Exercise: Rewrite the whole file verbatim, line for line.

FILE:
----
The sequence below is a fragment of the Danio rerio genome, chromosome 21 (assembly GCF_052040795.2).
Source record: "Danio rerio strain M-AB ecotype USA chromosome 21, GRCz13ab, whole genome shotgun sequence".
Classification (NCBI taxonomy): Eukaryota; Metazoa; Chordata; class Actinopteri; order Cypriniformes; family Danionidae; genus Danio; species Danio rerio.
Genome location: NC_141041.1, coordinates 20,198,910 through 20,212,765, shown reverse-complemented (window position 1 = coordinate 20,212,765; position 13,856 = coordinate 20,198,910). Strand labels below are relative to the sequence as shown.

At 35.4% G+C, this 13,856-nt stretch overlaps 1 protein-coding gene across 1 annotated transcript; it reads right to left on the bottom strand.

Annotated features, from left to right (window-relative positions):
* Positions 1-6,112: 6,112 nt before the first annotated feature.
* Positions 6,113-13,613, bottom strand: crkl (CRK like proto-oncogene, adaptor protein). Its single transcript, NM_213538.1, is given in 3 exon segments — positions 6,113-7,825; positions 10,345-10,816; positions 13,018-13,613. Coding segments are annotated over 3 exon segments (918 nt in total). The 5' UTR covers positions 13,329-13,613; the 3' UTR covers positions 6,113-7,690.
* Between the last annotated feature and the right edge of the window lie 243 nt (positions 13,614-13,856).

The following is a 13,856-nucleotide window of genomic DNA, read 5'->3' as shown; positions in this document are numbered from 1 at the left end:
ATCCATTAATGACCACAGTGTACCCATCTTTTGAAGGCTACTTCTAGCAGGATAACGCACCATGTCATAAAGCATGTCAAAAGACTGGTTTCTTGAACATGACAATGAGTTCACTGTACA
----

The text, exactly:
The sequence below is a fragment of the Danio rerio genome, chromosome 21 (assembly GCF_052040795.2).
Source record: "Danio rerio strain M-AB ecotype USA chromosome 21, GRCz13ab, whole genome shotgun sequence".
Classification (NCBI taxonomy): Eukaryota; Metazoa; Chordata; class Actinopteri; order Cypriniformes; family Danionidae; genus Danio; species Danio rerio.
Genome location: NC_141041.1, coordinates 20,198,910 through 20,212,765, shown reverse-complemented (window position 1 = coordinate 20,212,765; position 13,856 = coordinate 20,198,910). Strand labels below are relative to the sequence as shown.

At 35.4% G+C, this 13,856-nt stretch overlaps 1 protein-coding gene across 1 annotated transcript; it reads right to left on the bottom strand.

Annotated features, from left to right (window-relative positions):
* Positions 1-6,112: 6,112 nt before the first annotated feature.
* Positions 6,113-13,613, bottom strand: crkl (CRK like proto-oncogene, adaptor protein). Its single transcript, NM_213538.1, is given in 3 exon segments — positions 6,113-7,825; positions 10,345-10,816; positions 13,018-13,613. Coding segments are annotated over 3 exon segments (918 nt in total). The 5' UTR covers positions 13,329-13,613; the 3' UTR covers positions 6,113-7,690.
* Between the last annotated feature and the right edge of the window lie 243 nt (positions 13,614-13,856).

The following is a 13,856-nucleotide window of genomic DNA, read 5'->3' as shown; positions in this document are numbered from 1 at the left end:
ATCCATTAATGACCACAGTGTACCCATCTTTTGAAGGCTACTTCTAGCAGGATAACGCACCATGTCATAAAGCATGTCAAAAGACTGGTTTCTTGAACATGACAATGAGTTCACTGTACA